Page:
The OHCHR said it believes that the actual figures for civilian casualties are considerably higher, especially in territory still controlled by the Ukrainian government and especially in recent days.
The U.N. agency said information has been delayed and many reports are pending corroboration from areas where intense hostilities have been going on such as in the southern port city of Mariupol and Volnovakha in the Donetsk region, Izium in the Kharkiv region, Sievierodonetsk and Rubizhne in the Luhansk region, and Trostianets in Sumy region, amid claims of numerous civilian casualties there.
In areas like Sumy, there are about 800,000 people "nearly entirely reliant" on aid shipped in on a day-to-day basis, Gordon said.
In Mariupol, with communications crippled, movement restricted and many residents in hiding, the fate of those inside an art school flattened on Sunday and a theater that was blown apart four days earlier was unclear. More than 1,300 people were believed to be sheltering in the theater, and 400 were estimated to have been in the art school.
It is not clear how close Mariupol's capture might be. Ukraine’s Defense Ministry said Tuesday that their forces were still defending the city and had destroyed a Russian patrol boat and electronic warfare complex.
Over the weekend, Moscow had offered safe passage out of Mariupol — one corridor leading east to Russia, another going west to other parts of Ukraine — in return for the city’s surrender before daybreak Monday. Ukraine flatly rejected the offer well before the deadline.
Mariupol had a prewar population of about 430,000. Around a quarter were believed to have left in the opening days of the war, and tens of thousands escaped over the past week by way of the humanitarian corridors. Other attempts have been thwarted by the fighting. Mariupol's officials said on March 15 that at least 2,300 people had died in the siege, with some buried in mass graves. There has been no official estimate since then, but the number is feared to be far higher after six more days of bombardment.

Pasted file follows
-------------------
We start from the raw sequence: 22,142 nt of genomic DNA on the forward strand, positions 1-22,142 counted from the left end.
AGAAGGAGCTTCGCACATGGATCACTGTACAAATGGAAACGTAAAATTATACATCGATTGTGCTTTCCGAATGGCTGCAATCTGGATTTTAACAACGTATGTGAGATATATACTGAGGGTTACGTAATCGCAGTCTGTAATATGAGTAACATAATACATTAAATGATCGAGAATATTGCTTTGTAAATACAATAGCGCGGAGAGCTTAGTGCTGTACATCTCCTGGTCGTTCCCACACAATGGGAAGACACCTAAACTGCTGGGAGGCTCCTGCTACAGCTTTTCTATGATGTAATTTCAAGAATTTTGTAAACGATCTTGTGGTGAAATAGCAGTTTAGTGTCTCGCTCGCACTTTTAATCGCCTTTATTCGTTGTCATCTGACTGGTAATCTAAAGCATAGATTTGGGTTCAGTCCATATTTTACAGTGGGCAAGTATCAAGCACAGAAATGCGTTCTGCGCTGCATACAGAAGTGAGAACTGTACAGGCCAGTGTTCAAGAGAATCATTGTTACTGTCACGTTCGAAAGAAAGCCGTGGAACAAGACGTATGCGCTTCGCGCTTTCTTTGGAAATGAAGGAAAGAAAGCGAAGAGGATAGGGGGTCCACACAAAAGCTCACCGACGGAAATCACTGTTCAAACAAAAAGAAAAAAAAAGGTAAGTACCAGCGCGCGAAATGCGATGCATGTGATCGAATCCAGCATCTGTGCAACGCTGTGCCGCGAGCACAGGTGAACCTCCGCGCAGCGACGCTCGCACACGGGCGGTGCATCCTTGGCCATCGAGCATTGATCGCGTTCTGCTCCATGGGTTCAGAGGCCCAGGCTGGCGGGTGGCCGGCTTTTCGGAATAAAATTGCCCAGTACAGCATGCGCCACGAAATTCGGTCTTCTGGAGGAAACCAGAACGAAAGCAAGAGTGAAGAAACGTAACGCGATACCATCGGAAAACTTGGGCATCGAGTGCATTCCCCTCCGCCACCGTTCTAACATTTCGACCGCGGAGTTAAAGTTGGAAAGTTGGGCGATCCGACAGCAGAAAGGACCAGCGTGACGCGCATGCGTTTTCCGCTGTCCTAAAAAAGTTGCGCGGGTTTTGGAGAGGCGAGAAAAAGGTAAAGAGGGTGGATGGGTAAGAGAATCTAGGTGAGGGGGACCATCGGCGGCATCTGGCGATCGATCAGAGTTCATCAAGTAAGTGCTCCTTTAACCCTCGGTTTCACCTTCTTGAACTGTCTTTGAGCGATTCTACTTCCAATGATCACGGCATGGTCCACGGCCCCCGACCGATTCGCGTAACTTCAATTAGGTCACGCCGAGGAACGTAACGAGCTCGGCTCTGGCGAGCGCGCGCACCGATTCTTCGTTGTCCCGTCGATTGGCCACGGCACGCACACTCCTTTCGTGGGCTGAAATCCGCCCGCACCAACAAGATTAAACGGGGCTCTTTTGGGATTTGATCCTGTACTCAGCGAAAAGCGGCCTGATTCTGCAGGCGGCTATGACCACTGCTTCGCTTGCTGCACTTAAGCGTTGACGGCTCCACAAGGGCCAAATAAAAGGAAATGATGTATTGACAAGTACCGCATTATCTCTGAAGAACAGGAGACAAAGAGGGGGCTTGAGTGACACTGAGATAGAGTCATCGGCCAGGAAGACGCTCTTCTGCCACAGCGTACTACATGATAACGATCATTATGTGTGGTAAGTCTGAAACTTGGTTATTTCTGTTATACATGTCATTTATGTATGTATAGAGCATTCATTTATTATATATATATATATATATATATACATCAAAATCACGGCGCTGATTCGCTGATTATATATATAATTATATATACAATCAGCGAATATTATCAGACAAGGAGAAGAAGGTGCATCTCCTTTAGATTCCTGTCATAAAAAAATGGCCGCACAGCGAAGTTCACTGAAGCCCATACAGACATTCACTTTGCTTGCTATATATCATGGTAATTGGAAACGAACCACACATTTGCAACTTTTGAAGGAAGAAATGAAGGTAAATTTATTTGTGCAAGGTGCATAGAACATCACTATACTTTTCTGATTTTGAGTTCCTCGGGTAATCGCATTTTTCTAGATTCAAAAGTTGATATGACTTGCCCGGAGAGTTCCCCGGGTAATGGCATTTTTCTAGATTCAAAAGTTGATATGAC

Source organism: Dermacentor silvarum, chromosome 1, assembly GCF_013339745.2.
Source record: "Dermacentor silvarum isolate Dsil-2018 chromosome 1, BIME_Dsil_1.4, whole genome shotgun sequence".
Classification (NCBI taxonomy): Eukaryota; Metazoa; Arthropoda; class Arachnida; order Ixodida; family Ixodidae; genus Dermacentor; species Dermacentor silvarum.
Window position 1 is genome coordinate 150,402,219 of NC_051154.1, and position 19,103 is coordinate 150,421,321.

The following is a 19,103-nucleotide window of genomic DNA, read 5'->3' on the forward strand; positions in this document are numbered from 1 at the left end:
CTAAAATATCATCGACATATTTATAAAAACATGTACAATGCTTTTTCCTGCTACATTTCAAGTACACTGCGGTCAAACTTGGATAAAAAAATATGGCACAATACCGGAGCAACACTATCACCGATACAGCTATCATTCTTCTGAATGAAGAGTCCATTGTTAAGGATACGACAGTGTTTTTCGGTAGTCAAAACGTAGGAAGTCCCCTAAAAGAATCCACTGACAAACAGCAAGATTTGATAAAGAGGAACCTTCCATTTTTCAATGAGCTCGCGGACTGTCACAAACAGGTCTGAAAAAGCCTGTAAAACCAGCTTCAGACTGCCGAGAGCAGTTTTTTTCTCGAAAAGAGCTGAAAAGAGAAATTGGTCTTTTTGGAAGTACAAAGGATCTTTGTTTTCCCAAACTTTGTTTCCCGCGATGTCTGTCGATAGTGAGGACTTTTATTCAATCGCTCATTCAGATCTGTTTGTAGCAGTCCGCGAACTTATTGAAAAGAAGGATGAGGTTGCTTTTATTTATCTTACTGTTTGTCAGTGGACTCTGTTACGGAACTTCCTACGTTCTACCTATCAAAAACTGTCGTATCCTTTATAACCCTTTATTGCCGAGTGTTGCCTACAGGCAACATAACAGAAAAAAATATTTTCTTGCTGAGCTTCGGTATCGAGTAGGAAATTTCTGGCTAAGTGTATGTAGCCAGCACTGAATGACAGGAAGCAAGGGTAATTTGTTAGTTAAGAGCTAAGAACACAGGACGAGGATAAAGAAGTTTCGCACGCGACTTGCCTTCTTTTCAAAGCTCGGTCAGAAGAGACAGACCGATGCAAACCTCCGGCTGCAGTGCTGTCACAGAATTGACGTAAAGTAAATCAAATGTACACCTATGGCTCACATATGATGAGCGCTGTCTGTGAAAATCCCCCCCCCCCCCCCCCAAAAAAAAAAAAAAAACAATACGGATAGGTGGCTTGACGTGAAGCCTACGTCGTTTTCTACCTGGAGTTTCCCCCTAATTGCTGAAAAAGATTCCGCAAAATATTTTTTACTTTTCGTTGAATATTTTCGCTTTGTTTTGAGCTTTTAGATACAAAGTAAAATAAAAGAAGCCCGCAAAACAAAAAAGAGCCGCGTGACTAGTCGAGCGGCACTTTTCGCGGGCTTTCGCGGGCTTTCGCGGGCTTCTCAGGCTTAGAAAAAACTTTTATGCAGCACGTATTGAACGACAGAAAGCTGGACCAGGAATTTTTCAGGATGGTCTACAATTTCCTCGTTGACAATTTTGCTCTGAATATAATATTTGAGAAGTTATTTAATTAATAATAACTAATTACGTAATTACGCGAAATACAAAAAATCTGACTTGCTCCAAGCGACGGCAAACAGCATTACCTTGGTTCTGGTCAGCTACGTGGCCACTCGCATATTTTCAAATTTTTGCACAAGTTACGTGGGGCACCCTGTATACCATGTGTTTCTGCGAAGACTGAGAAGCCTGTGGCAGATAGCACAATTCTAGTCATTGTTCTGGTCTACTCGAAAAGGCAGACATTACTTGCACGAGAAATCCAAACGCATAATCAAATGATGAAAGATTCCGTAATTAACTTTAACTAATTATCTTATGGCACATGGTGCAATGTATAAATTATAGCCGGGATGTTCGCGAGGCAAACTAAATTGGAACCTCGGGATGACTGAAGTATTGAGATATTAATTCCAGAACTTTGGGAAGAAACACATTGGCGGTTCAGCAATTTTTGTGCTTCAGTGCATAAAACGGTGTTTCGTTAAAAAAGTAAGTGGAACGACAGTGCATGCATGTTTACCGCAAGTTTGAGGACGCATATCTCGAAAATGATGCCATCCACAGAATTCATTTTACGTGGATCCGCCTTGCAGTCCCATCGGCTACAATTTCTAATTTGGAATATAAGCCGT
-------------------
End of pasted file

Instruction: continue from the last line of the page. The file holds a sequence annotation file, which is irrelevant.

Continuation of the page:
Zelenskyy’s count of dead children was two more than the 115 total recorded by the Prosecutor General’s Office of Ukraine as of 8 a.m. local time Monday. At least 148 more children had been injured by then, according to the prosecutor’s office. The U.N. said it was still working to corroborate a report from the Head of the Investigative Department of the National Police of Kharkiv Region saying 276 civilians, including 15 children, had been killed in the region as of Monday at 6 p.m. local time.
The OHCHR has been documenting civilian casualties in Ukraine since 2014, the same year Russia annexed Crimea, but since the Russian military invaded on Feb. 24, the UN Human Rights Monitoring Mission in Ukraine has been unable to visit places of incidents and interview witnesses and victims.
As a result, the U.N. explained that the usual method of corroboration and crosschecking information was disrupted in Ukraine, so the current figures are based on individual civilian casualty records where the "reasonable grounds to believe" standard of proof was met.
The Associated Press contributed to this report.